Dallas searching for answers in fight against synthetic drug K2

A cheap, synthetic form of marijuana is creating a public safety crisis in Dallas.

The synthetic strain is known as K2 and it has caused overdose calls in the city of Dallas to double since 2015. The city is searching for ways to combat the drug but has yet to find many answers.

The challenges are clogging up the city’s resources and overdoses from the drug are occupying ambulances. To put it simply, it’s becoming a citywide problem.

“[It’s affecting us] to where we're not able to answer other calls: heart attacks, strokes, trauma, because we are dealing with this K2 problem,” Dallas paramedic Rob Borse said. “It is disheartening and demoralizing to our personnel.”

In 2017, Dallas Fire Department paramedics responded to 6,851 drug overdose calls, more than double the amount from 2015. When paramedics respond to a drug overdose call they’re often dealing with unusually aggressive patients.

That’s because the effects of K2 on the brain are very different than the effects of marijuana. Because the drug contains industrial-grade chemicals in it, it can cause brain damage.

Borse told a story about one man who they were called to rescue. When they arrived, the man was acting erratically, running around an intersection and lying down in the fetal position.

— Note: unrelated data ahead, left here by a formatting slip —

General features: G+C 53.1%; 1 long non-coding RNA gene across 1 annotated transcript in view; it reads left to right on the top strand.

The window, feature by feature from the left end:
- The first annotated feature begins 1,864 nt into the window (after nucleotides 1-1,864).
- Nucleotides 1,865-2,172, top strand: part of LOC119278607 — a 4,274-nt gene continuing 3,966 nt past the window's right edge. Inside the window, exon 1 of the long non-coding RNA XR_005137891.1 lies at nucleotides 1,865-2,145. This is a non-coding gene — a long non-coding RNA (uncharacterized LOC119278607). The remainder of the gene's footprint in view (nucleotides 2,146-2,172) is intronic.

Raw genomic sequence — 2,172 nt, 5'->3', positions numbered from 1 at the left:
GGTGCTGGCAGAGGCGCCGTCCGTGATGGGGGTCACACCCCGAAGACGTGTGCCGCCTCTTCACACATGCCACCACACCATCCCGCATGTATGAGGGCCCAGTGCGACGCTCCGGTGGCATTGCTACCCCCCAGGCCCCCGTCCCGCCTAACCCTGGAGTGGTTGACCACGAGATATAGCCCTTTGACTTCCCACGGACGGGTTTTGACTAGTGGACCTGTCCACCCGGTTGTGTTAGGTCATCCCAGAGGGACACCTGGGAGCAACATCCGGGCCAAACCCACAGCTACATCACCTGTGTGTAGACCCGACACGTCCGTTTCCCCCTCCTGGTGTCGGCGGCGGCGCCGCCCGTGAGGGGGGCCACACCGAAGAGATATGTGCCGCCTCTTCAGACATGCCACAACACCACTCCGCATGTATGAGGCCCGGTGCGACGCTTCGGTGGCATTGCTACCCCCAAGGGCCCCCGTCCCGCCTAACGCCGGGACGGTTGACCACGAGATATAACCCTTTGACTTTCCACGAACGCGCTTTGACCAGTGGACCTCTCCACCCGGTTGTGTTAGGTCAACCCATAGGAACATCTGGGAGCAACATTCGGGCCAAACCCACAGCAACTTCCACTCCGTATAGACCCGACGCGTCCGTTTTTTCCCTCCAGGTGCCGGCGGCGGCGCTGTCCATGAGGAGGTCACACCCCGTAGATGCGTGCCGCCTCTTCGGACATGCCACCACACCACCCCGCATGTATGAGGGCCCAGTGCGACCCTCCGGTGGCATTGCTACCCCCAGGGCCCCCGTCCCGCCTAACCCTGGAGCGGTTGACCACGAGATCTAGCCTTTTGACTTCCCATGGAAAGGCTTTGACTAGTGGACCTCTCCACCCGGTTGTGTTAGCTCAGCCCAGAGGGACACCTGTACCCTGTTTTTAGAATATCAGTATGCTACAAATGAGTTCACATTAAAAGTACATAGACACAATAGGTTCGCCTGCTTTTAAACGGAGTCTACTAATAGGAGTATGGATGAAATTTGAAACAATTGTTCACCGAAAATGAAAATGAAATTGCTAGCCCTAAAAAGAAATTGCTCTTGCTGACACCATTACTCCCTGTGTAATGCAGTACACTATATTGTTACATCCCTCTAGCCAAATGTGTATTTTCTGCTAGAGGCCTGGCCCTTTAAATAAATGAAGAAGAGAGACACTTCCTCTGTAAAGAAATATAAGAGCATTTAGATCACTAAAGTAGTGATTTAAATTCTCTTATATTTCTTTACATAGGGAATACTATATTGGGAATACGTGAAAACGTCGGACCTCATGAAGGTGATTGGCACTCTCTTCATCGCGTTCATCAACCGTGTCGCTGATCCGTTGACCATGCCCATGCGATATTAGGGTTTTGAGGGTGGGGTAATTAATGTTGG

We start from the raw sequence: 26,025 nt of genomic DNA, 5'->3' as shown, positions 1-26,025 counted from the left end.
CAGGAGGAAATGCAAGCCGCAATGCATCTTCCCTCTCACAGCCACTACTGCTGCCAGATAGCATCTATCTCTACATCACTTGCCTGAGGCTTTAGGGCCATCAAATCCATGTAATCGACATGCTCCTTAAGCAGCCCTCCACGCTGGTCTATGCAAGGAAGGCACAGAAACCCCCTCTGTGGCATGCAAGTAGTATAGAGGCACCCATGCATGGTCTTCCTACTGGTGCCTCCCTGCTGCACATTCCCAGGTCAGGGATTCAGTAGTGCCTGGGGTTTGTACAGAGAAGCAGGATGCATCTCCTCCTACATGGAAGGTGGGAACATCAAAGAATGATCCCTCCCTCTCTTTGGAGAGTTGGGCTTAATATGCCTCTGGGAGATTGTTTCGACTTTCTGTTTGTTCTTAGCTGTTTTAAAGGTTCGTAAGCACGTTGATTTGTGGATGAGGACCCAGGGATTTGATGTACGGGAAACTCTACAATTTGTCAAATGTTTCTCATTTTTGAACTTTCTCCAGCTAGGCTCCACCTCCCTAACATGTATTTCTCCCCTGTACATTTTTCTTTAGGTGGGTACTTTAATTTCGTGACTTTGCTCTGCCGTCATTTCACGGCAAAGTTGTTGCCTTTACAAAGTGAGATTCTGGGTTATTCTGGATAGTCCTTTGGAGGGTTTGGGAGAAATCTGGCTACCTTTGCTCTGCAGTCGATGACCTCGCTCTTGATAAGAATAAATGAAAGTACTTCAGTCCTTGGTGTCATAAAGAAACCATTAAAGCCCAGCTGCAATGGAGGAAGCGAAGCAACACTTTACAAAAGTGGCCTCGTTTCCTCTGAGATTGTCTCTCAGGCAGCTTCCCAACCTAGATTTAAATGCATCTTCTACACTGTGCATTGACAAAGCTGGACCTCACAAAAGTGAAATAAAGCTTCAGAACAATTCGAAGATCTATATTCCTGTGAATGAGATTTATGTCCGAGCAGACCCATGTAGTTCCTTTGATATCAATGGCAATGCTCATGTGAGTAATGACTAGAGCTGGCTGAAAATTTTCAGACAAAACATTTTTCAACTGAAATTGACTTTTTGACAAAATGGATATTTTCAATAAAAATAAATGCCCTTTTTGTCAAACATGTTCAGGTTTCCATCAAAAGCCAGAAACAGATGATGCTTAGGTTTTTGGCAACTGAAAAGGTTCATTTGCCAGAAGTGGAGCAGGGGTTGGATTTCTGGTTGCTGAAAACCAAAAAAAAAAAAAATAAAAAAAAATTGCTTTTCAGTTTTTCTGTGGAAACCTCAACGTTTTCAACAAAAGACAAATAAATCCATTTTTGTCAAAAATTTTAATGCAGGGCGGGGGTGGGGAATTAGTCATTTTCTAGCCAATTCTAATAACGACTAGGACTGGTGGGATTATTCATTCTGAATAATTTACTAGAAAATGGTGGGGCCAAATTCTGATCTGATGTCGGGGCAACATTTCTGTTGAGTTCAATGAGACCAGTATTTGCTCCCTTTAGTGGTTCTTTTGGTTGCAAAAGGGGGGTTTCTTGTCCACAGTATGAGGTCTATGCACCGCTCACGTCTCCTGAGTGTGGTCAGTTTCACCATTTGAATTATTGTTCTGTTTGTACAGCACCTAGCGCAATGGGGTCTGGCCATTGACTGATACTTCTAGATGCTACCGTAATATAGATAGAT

“Without warning, he was probably 10 feet away, he jumped up and took a flying leap and made it through the window of the engine,” Borse said. “Then it was a fight. They were able to hold him down until police came and arrested him.”

The city of Austin has been combatting K2 for years. Last year, the city took an aggressive approach in dealing with the situation. They’ve started arrest roundups and implemented “stay away orders,” which restrict offenders from going back to the same areas in which they were caught selling drugs.

“People manufacturing it, they care nothing about any of us,” Austin Police Lt. Oliver Tate said. “[The] only thing they care about is getting your money.”

Since the crackdown, Austin has seen a 74 percent decrease in overdose calls.

In Dallas, police are taking a different approach. DPD has found stay away orders to be ineffective because offenders just simply ignore them. It does nothing to address the root cause of the addiction.

That’s why Dallas is making its offenders go to rehab. It hopes that by treating the root of the problem, the market for K2 will dry up.

"We will simply be unable to arrest our way out of this K2 problem,” Dallas Police Major Max Geron said in a statement. “We are hopeful, however, that the addition of the rehab component will provide positive results."